McClure and Fagin – both lionized as “Living Legends” by the American Academy of Nursing – and several other prominent TC alumnae have adapted and re-adapted nursing science and practice to the challenges of new eras. Their work cuts across hospitals, nursing homes, birthing centers, homes and schools and has helped shaped the careers of nursing professionals in advanced practice and those of nurse practitioners, nurse midwives and nurse specialists.
All agree that today, when nurses constitute the largest occupational sector in American health care and the defining challenge they face is the management of chronic disease, education is especially important.
Fagin, at 17, attended an undergraduate nursing program at Wagner College after being advised that colleges, rather than hospitals, represented the future of the profession. At Lehman College, she subsequently founded the nation’s first undergraduate baccalaureate program to equip nurses as “primary practitioners” who conducted initial patient workups. Fagin later was a pioneer in shaping gerontological care and in “retirement” has helped create scholarships for nurse educators to conduct research. She believes the profession needs more people with doctorates who can build the discipline and research national policy issues – skills TC helped her to acquire.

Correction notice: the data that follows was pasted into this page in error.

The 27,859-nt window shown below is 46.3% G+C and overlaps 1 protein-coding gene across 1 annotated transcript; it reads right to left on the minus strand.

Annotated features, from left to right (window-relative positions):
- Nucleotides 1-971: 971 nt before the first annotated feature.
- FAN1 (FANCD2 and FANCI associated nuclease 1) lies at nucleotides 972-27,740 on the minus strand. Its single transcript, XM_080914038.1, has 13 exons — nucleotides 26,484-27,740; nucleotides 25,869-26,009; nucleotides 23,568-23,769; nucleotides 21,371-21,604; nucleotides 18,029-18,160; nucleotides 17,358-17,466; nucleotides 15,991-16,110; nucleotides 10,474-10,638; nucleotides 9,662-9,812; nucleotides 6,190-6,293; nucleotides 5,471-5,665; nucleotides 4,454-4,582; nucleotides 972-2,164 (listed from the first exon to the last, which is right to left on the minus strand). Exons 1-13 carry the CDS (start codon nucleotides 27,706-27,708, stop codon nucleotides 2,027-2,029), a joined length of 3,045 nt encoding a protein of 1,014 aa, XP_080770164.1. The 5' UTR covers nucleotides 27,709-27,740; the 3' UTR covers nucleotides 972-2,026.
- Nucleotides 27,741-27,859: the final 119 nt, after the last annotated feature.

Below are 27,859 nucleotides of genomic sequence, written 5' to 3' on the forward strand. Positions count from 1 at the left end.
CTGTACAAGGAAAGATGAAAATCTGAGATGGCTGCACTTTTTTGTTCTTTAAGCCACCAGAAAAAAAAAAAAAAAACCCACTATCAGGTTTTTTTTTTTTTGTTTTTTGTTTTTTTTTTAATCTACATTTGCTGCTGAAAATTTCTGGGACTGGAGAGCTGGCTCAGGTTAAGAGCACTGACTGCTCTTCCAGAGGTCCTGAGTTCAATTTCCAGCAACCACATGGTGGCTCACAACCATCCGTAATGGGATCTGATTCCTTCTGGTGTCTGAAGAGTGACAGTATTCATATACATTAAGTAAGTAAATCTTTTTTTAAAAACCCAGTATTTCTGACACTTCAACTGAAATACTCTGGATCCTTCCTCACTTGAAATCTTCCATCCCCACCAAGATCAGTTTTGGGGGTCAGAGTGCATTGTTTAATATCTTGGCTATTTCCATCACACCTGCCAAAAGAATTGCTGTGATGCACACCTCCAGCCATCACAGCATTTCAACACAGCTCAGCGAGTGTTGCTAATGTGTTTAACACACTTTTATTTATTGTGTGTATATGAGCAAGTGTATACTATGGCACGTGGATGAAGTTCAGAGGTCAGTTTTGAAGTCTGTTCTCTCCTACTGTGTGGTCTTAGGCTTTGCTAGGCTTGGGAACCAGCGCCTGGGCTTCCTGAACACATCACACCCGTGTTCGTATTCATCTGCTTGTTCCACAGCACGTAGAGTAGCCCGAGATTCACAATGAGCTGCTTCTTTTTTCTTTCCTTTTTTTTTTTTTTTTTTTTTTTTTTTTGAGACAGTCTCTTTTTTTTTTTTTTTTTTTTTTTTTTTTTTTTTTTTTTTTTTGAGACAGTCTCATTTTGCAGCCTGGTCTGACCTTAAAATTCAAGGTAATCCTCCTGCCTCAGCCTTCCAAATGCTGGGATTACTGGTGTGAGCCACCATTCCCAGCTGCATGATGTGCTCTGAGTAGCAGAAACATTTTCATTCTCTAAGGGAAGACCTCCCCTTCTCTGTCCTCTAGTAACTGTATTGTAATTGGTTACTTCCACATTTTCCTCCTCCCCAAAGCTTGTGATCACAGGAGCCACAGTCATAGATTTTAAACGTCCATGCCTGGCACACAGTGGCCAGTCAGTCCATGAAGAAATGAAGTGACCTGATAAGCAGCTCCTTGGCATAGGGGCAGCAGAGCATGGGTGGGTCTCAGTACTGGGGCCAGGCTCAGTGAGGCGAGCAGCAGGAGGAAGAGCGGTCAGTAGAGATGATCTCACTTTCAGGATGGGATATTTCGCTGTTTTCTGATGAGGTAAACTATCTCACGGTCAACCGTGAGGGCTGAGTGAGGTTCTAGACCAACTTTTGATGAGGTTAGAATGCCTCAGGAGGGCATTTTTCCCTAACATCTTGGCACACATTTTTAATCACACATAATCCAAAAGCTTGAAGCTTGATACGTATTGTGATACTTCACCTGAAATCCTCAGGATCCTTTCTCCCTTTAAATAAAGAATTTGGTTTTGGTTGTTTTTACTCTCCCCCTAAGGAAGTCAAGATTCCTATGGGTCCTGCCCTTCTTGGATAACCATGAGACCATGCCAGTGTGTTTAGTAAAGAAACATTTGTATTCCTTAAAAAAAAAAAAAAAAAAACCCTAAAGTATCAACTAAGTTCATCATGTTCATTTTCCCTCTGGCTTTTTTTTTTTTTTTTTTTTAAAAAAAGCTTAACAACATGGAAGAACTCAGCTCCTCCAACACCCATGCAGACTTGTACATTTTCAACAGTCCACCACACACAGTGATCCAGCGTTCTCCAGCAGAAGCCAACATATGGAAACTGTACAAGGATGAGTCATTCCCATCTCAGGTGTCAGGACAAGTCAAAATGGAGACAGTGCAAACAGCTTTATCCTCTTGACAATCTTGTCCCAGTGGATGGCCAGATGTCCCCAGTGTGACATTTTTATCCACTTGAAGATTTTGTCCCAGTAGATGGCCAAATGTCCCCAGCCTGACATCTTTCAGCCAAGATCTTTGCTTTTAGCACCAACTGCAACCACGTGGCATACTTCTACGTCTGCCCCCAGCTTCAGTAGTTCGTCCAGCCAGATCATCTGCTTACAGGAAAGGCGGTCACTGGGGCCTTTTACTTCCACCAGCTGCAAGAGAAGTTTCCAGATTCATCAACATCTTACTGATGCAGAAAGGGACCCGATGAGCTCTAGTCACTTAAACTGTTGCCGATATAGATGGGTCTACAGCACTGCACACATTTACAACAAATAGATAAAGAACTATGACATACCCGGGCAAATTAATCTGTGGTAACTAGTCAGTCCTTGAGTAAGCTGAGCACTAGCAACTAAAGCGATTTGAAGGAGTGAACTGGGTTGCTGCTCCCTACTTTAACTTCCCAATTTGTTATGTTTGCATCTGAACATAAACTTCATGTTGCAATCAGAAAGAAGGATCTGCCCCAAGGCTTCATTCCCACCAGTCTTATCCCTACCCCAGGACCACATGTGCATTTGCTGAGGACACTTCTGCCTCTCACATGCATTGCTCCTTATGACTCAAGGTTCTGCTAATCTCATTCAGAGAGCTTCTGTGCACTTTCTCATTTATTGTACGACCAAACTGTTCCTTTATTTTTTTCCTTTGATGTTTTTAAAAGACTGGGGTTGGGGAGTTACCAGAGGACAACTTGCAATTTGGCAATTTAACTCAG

“It was an atmosphere of intellectualism that I had never experienced before,” Fagin says. “I felt truly educated.”
McClure, who taught at TC from 1972 to 1981 and received the College’s Distinguished Alumni Award in 1999, has led in encouraging more nurses to obtain four-year bachelor’s degrees. She helped develop nurse-education standards for “magnet hospitals,” a designation increasingly sought by top institutions across the country. In recent years, McClure also has developed seamless protocols for nursing students transferring from New York City community colleges to four-year state institutions. She obtained funding for a pilot program at Queensborough Community College and Hunter College, which is now being replicated at Lehmann Community College and Bronx Community College.